A lecturer in Criticism at the Faculty of English, Dr Ross Wilson says that heavy metal and critical theory have more in common than you might think.
The Freddie Mercury Tribute Concert at Wembley Stadium aired on BBC2 on Easter Monday in 1992. I was 13 years old. By that stage, I’d listened to a lot of Queen, mostly cassettes in my dad’s car, and I was looking forward to the concert because a couple of bands I liked – Def Leppard, Guns N’ Roses – were playing.
But what really piqued my interest was a band I’d heard a lot about from reading the hard rock/heavy metal press, but who, in spring 1992, I hadn’t actually heard yet: Metallica. I already somehow intuited that Metallica weren’t really much influenced by Queen or even that similar to the other bands I liked: Guns N’ Roses, Def Leppard, Bon Jovi, Skid Row and Aerosmith. Metallica were first up at Wembley and from the moment they stormed the stage on my dad’s portable TV, I was awed. My journey from rock to metal – and an appreciation of the distinctions between thrash, speed, death, stoner, groove, doom, progressive, extreme and traditional varieties of metal – had begun.
I was 13 then. I became a dedicated and unapologetic metalhead for about four or five years, but even afterwards the affinity remained. My metallic credentials weren’t always outwardly displayed: while I had lots of black T-shirts with skulls on them and tight black jeans, I could never do the hair (too curly, too upward). I’m nearly 40 now: a husband, father, Fellow of Trinity and a lecturer in Criticism at the English Faculty. But I find myself drawn back to metal, both as music to listen to and (in a strange way, I admit) enjoy, and as a way to ask questions about criticism, critical judgement and how taste is formed.
Reflection on the formation of taste has produced some really significant insights both into how artworks get produced and how they come to be the focus of criticism. The narrator of Marcel Proust’s A La Recherche du Temps Perdu has pride of place, perhaps, among those who have charted both their development as artists and the gradual honing of their critical faculties. More recent examples include: Elif Batuman’s candid memoir (The Possessed) and mordantly witty novelisation (The Idiot), which record her emergence as a devotee of Russian literature (hint: she quite likes Dostoyevsky); Francis Spufford’s touching and exuberant recovery of childhood reading (The Child that Books Built); and Frank Kermode’s revealing account of the gradual shaping of the identity of the critic (Not Entitled).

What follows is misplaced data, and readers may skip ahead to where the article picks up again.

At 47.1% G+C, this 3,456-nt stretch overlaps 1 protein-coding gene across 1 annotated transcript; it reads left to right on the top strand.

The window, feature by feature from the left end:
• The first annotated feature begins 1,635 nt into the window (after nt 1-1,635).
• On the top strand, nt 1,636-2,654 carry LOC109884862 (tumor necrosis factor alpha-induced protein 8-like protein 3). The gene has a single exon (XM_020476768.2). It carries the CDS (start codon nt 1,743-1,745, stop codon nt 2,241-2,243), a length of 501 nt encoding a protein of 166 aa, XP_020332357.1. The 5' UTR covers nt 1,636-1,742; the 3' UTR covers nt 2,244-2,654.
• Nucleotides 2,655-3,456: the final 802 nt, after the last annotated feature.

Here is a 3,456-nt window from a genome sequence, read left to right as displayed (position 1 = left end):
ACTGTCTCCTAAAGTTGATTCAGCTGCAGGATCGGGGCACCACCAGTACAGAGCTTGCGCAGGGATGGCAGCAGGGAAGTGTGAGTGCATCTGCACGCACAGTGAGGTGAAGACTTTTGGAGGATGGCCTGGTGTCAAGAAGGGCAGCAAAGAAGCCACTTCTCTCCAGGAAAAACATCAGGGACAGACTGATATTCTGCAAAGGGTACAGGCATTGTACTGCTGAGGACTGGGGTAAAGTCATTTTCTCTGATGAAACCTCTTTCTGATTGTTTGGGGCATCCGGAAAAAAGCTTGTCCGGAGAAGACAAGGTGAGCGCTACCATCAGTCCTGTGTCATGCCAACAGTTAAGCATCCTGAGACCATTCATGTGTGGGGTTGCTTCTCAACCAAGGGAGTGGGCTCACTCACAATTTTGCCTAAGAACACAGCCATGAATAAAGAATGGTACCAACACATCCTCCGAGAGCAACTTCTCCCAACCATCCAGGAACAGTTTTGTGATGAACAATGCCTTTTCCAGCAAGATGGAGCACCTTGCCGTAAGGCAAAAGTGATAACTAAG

A question of taste
But my first authentically personal set of aesthetic experiences and preferences – the experiences that put me on the road to thinking about what it is to have a taste of one’s own for something, to be critical (in the positive sense) of it – were of heavy metal. Recognising this fact has forced me to revisit some major tenets of aesthetics in ascendance since the Romantic era – and to which I thought I adhered, but that, in fact, sit rather awkwardly with my basic experiences of the formation of taste.
For instance, the idea that, while subjective, you ought nevertheless to be able to share your judgements of taste with everyone else – which is the crucial insight of Immanuel Kant’s Critique of Judgement, the founding text of modern philosophical aesthetics – runs up against my indelible love of loud, obnoxious music. My love of heavy metal wasn’t – isn’t – easily shareable and it isn’t something I expect others to share. To be sure, I quite liked it when my dad thought the opening of Megadeth’s ‘Holy Wars’ was good, it was great when my mum really liked Metallica’s ‘Sad But True’, and I think my wife is wrong not to be able to differentiate between Carcass and Morbid Angel. But, on the other hand, there is something totally singular about my love of this kind of music that means I know I can’t quite share it and I don’t always really want to.
There is an important moment in Critique of Judgement where, in the course of his ground-breaking meditation on the nature of judgements of taste, the philosopher imagines a ‘youthful poet’ who won’t be shifted from the good opinion he holds of his own, perhaps rather indifferent, juvenile poetry.
Kant comments: “It is only later, when his judgement has been sharpened by exercise, that of his own free will and accord the youthful poet deserts his former judgements.” What Kant is getting at is the idea that we should allow our own critical faculties to develop through exercising judgement, honing it on different materials.
But there’s probably something all of us – and not just poets, literary critics, or even lecturers in criticism – can recognise in the figure of the youthful poet, in the young person starting to develop her or his own taste, starting to practise judging different kinds of artworks, and coming eventually to abandon things that they have cherished – or perhaps, actually maintaining a secret devotion to the tastes and preferences of their untutored youth. On the one hand, Kant wants to maintain a role in his new aesthetics for older views of taste that put considerable emphasis on the authority of ancient, commonly accepted models; on the other hand, he never quite comes out and says that the youthful poet is bound to reject his early attempts at poetry. Perhaps, he sticks to his view that those poems are good; perhaps the self-appointed arbiters of taste are wrong; or perhaps, no matter how much practice at forming critical judgements he has, he just can’t shift his initial devotion to his early works. Perhaps, then, my devotion to heavy metal is not going to budge, no matter how hard I try to shift it with years of cultivation and critical reflection.